Alina Utrata brings a personal perspective from studying conflict to an evening of recollections of peacemaking.
Outsiders have difficulty visualizing what Northern Ireland looks like.
I don’t mean they have trouble imagining the beautiful architecture of Queen’s University, where I study; or the stunning coast of Giant’s Causeway; or the bars where the Game of Thrones cast hang out. No; outsiders have difficulty visualizing what Northern Ireland looks like.
Let me explain. I’m an American. Most of my American friends go to school in London. They gasp (in a rather polite, English way) when I tell them about the recent paramilitary kneecappings in Belfast. “There are paramilitaries?” they ask in hushed tones, “Is that scary for you?” I can tell they’re visualizing a landscape more akin to Raqqa, Iraq than Victoria Square. On the other hand, when my American friends come to visit me, and we ramble through Botanic Gardens with our overpriced cappuccinos and artisanal sesame sausage rolls, they have difficulty visualizing conflict. “St George’s Market,” they insist, “is not a war zone.”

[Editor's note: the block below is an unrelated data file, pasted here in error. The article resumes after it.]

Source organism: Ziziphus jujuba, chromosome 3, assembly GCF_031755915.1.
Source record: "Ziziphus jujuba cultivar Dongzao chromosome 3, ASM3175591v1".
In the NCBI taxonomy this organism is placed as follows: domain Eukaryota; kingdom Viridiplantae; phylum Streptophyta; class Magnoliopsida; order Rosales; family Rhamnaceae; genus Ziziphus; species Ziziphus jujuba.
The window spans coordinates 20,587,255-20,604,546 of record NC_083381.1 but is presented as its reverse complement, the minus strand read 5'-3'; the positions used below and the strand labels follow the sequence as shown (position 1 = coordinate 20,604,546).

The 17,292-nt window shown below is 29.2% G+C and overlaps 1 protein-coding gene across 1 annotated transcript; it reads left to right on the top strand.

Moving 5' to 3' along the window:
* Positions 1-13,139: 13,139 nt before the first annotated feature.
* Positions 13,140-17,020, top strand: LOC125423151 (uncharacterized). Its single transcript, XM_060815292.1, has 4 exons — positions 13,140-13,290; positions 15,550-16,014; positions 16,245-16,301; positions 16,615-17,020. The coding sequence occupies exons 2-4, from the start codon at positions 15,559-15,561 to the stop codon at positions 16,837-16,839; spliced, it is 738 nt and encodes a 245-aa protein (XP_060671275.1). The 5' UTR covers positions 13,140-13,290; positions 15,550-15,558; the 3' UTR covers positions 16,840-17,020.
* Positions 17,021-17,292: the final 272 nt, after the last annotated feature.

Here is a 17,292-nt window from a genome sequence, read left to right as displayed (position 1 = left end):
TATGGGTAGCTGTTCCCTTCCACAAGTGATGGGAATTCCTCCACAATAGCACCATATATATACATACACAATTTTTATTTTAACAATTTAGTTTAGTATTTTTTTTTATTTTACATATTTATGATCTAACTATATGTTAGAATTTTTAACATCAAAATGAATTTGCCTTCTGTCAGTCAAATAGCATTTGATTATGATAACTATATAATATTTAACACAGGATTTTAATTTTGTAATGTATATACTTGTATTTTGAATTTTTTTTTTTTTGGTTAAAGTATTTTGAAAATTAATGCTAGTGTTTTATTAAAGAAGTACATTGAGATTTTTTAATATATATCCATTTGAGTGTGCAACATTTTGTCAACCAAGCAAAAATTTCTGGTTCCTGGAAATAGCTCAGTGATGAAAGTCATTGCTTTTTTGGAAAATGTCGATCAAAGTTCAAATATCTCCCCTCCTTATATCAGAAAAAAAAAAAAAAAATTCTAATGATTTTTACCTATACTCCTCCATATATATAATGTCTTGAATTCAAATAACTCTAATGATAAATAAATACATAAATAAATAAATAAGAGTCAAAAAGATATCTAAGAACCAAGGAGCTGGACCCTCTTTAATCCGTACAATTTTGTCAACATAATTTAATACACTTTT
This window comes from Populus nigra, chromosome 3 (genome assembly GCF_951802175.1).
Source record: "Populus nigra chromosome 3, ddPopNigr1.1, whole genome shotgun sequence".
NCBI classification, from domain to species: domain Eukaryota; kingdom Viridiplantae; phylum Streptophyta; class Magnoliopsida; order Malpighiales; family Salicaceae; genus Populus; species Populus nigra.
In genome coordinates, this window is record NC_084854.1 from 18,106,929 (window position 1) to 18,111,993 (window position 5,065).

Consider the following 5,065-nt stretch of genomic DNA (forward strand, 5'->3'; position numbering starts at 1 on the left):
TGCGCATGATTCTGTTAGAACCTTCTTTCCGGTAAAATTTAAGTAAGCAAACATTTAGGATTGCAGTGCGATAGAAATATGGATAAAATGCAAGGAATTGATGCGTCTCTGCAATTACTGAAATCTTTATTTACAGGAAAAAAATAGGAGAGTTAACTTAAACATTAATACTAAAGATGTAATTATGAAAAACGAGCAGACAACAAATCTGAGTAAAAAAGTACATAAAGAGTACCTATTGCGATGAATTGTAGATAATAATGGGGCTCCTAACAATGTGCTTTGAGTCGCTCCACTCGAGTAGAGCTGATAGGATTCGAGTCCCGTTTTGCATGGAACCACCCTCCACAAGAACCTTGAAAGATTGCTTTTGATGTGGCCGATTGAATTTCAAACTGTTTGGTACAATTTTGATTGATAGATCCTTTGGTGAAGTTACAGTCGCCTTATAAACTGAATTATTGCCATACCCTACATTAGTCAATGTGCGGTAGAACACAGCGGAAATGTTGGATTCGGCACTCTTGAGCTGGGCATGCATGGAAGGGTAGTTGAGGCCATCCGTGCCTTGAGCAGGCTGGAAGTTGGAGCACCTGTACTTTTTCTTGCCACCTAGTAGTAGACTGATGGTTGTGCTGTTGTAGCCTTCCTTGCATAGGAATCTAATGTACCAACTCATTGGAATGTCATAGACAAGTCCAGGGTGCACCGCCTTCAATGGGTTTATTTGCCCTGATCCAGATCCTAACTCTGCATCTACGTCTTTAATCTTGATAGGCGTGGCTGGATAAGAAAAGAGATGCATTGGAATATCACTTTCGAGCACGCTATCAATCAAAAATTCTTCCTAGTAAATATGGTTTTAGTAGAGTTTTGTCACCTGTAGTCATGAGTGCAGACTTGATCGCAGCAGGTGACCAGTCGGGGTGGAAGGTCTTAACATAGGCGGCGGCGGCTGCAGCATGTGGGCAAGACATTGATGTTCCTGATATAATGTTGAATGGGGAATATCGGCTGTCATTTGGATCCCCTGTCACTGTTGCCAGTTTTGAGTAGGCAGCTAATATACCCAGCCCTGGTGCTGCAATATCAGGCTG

The fault lines of a divided society are visible in Northern Ireland — but only if you know how to look.
That’s why the Four Corners Festival, which runs until February 11, is such an interesting initiative, as it explores the relationship between space, people and conflict. The brainchild of Rev Steve Stockman and Fr Martin Magill, the festival originated when the two men realized there were parts of their own city that they had never visited. Now they hope the festival encourages others to cross all types of boundaries.